Five months ago, Aaron Chalmers didn’t have any aspirations of being a champion.
Then again, when he started his MMA journey he probably didn’t expect to end up with one of the world’s largest fight promotions so soon either.
The Geordie Shore star makes his Bellator debut this Friday at Bellator 200 at The SSE Arena, Wembley in London, where he meets Ash Griffiths in a 163-pound catchweight bout. Previously, Chalmers competed for the U.K.’s BAMMA promotion, where he recorded three consecutive first-round knockouts to begin his pro fighting career.
Chalmers appeared on The MMA Hour last December and told Ariel Helwani that he didn’t see himself ever becoming a world champion, and that his involvement in MMA was primarily for the love of the sport and the prospect of high-profile fights.
But now that he’s done with reality television, and having tasted victory inside the cage, Chalmers is opening his eyes to the possibilities of becoming a contender in Bellator.
“As far as I’m concerned now, MMA is my career. TV’s not,” Chalmers told MMA Fighting. “So I’m gonna literally go and push myself as far as I can possibly go, that’s it. The thing is, I love seeing myself progress in training, so the mindset now is get as many fights as I possibly can and go as far as I possibly can. Let’s just see where it takes us.”
Chalmers’s training was supposed to take him from England to the American Top Team camp over in Florida in preparation for his upcoming fight, but that trip was cut short by a family illness. The 30-year-old returned home to look after the situation, which meant he only had a moment to rub shoulders with the likes of Dustin Poirier, Joanna Jedrzejczyk and Muhammed “King Mo” Lawal.
Which is not to say that Chalmers is lacking in quality training partners back in Birmingham. Along with UFC fighters Tom Breese and Leon Edwards, Chalmers made the move from Ultimate Training Centre to Team Renegade Jiu-Jitsu when their former camp moved to another city.
The door is open for him to return stateside though, something he plans to do especially if he can get on a major U.S. Bellator show.
“That was my first time, so it was what I call a ‘fly-and-visit’,” Chalmers said of his brief time in Florida. “But I’ve got my eye set on the big shows in America. Obviously, they don’t get much better than that. Fighting in your hometown is good, but there are some big, big shows and big cards and big arenas to fight in in America and I want my name on one of them cards and I’m going to do everything I can to get it there.”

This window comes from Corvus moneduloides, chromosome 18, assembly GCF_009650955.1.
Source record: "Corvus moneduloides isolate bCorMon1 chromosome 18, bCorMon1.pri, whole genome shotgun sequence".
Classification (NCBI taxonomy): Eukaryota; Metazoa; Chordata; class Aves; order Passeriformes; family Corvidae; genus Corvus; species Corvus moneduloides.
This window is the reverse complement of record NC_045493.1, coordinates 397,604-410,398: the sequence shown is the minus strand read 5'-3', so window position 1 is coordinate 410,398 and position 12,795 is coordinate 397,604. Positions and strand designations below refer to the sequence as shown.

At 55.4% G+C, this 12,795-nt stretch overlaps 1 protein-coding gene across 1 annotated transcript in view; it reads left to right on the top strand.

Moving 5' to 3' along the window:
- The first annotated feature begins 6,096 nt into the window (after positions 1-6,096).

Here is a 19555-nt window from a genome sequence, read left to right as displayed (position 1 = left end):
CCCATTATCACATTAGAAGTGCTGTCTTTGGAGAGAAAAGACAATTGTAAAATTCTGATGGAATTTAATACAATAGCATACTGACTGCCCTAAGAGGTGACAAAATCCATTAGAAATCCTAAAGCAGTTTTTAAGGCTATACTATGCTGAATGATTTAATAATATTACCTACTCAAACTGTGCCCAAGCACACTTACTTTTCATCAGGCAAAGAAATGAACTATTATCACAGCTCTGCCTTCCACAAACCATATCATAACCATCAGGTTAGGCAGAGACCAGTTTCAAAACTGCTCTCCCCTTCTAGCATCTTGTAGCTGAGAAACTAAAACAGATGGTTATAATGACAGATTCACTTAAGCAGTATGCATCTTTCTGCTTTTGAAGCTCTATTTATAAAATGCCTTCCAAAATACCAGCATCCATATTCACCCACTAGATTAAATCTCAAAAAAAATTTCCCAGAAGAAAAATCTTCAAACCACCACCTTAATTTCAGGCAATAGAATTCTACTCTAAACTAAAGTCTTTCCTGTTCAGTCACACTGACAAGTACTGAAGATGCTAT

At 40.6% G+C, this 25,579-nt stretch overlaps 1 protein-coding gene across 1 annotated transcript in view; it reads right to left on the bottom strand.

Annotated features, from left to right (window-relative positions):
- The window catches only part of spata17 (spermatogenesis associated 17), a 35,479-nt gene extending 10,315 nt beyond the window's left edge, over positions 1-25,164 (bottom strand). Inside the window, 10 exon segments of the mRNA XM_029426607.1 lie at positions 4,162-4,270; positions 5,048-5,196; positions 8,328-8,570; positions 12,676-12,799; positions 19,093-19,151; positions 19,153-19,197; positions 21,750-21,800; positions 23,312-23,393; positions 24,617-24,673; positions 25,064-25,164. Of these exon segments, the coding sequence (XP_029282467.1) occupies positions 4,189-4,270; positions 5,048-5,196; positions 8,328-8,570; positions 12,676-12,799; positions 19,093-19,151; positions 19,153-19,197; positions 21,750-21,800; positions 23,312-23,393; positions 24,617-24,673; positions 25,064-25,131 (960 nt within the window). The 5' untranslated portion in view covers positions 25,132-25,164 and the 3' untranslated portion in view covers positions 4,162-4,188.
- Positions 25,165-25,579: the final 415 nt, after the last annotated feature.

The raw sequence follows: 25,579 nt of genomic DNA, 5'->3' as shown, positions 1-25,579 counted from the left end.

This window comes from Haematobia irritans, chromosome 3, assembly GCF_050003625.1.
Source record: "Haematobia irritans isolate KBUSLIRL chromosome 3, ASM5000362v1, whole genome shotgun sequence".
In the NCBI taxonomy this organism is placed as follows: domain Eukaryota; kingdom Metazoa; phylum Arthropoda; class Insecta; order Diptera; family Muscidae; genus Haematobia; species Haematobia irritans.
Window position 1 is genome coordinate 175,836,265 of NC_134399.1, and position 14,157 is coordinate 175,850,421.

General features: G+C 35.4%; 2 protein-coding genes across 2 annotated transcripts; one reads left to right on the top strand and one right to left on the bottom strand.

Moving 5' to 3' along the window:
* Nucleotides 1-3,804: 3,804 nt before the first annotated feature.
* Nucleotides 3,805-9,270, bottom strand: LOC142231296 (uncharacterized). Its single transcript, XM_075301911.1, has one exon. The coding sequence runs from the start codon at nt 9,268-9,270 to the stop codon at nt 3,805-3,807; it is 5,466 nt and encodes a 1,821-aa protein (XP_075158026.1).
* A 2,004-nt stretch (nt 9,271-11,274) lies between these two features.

With almost 2.5 million followers on Instagram, Chalmers has the kind of social media reach that most promotions would kill for, so it’s not inconceivable that Bellator could give him a prominent position in an American event. He’s already landed a spot on the main card in his first fight with the organization.
That said, it’s actually been a less stressful experience so far for Chalmers, who felt a lot of pressure in promoting his previous fights given his celebrity, something that hasn’t been an issue now that he’s in an entirely different realm of entertainment with its own established stars. At Bellator 200, he’s sharing the spotlight with Gegard Mousasi, Michael “Venom” Page, and Phil Davis.
“To be fair, compared to BAMMA, I’m hardly known at all,” said Chalmers. “I felt like on BAMMA all the promotion was put on my shoulders, like literally everything, whereas Bellator it’s been like taking two steps back. They might be like, ‘Can you post this picture of your fight, a picture of you in action?’ That’s it. I was quite surprised. I thought I’d be asked to do more promotion, but if anything, because they’re that big of a promotion it’s been more chill.”
Chalmers has also received support from his Geordie Shore castmates, several of whom have stepped up to spread the word of his move to MMA. Combined, Chalmers estimates that he and the other Geordies have over 15 million followers combined on Instagram and he’s grateful for them having his back even though he’s moved on from the program.
All that won’t help on Friday when he steps into the cage with Griffiths, by far the most experienced opponent he’ll have fought yet. Griffiths’s MMA record is unimpressive, but he’s also competed professionally as a K-1 kickboxer, and his cage time dwarfs that of Chalmers’s last three conquests, all of whom were making their pro debuts.
“I said after the Newcastle fight, I wouldn’t fight another [opponent making their] pro debut. It wasn’t getting us anywhere,” said Chalmers. “I wanted someone with a pro record and 10 fights is a lot of fights. He’s 4-6 and he’s went the distance a few times, I haven’t even went out the first round, so it will be quite interesting to see how his experience comes into play, come fight night. But like I said, I’ve prepared for everything, so we can only see.”